Is this the end of the wedding hashtag?
From Instagram's changing algorithms to hashtag saturation, have we seen the last of the personalised, social media friendly nuptial pun?
If you've been to a wedding in the last years or two, you may well have come across the 'wedding hashtag'.
It's an opinion splitting trend of course, with some people finding a personalised hashtag a step too far when it comes to the impact of social media over day-to-lives, and others seeing it as a fun but necessary way to curate photos on Instagram and to a lesser extent Twitter, for the couple and their guests to look back on the morning after the big day.
The wedding hashtag goes back to 2008 (ten years!) according to Buzzfeed, while Pinterest says they saw a real increase in the search for wedding hashtag inspiration in 2013/2014. However long they've been around, it's safe to say they've never been more popular.
There's plenty of info out there about creating one anyway, with blog posts and printed guides with advice on making yours stand out (generally speaking - be funny, not too corny, unusual, snappy, maybe a pun, but also something clear and memorable) as well as several 'wedding hashtag generators' where you can input your names, nicknames, wedding date, city or settings to create your own personal tag (and get custom posters, Instagram albums and more swag to really cement the name as your own).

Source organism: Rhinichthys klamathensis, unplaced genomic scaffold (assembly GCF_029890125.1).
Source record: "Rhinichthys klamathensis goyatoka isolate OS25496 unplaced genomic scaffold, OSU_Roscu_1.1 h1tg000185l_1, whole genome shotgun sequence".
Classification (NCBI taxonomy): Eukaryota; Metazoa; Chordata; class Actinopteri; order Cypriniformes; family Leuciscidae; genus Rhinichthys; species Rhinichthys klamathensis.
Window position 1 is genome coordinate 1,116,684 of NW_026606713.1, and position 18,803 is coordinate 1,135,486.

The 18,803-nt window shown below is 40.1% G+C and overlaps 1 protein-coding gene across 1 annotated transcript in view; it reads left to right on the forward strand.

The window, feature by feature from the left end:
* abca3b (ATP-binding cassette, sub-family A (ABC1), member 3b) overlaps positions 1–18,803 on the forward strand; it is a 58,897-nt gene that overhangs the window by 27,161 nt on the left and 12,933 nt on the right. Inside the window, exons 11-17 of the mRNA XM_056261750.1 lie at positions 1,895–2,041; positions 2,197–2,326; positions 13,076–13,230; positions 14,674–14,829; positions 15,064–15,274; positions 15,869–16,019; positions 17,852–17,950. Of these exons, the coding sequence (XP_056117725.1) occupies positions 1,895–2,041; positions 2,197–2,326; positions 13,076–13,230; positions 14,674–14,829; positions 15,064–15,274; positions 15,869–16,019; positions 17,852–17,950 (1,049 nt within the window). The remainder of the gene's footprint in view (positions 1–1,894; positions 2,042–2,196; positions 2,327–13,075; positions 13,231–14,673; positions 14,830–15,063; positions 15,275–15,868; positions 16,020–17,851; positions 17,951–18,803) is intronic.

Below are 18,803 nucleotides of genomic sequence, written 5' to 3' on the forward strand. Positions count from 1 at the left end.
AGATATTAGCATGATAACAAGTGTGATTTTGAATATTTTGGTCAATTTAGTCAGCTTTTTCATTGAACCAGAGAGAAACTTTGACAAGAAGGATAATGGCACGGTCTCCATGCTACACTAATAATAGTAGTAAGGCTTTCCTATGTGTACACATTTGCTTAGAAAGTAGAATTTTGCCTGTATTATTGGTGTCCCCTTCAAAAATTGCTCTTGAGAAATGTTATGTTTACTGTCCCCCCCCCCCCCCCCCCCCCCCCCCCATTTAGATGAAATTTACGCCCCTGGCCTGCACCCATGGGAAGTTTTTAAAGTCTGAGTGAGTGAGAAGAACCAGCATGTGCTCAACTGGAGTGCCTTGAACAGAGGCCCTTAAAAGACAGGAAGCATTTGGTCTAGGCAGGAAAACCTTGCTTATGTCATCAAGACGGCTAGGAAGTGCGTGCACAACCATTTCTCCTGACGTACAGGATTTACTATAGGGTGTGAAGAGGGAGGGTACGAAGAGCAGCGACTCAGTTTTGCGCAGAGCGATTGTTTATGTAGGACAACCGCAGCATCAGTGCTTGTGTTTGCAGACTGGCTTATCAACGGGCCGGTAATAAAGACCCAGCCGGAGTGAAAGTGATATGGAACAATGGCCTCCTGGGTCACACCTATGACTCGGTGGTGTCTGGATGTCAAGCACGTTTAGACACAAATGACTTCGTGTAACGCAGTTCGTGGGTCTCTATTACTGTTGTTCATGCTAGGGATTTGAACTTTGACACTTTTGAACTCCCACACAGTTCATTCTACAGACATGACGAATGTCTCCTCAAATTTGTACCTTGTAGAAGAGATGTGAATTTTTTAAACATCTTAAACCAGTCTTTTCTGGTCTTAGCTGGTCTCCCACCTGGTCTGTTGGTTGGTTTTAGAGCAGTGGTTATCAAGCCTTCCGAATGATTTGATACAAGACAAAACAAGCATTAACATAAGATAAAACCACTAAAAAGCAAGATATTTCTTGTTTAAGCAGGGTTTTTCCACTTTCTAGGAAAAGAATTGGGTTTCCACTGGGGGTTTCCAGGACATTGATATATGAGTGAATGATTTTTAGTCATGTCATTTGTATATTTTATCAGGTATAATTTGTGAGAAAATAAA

But while many couples are currently wracking their brains trying to come up with something special for their own big day this summer, one wedding industry insider is telling them not to bother, that the personalised wedding hashtag has had its day.
The practical reason the wedding hashtag is done, according to Vishal Joshi, CEO of wedding planning app Joy, is because of Instagram's changing algorithms, which he says makes hashtags less trackable then they used to be.
"So while you might’ve wanted a place to see all of your guests’ wedding photos," reports HuffingtonPost, "it’s just not as reliable a solution as it once was."
A further reason, Joshi said, was that they're simply not so easy to come up with any more - and they chances of you finding a unique one are few and far between.
"All the typical hashtags are gone," Joshi points out, adding “there are a lot of Sarahs who marry Justins,” (which is why you can forget hastagging #sarahandjustin in your photos, for one.)
Joshi says that even then, people aren't likely to shared more than one photo of the wedding on Instagram, because they're carefully curating their own brand, which doesn't include 60 images of your wedding, thank you very much.
"They're thinking, Why would I subject my followers to 60 photos of your wedding? They didn’t come to your wedding.'"
For his part, Joshi is offering an alternative - Joy, a private social network where couples and their guests can share photos and status updates.
Of course there is another trend on the rise which involves taking weddings completely offline and asking guests to leave their phones off for the day, thereby being free to live in the moment and enjoy the day for what it is, while the professional photographer takes the snaps the couple will keep long after.
Or we could always go back to disposable cameras on the tables? Anyone?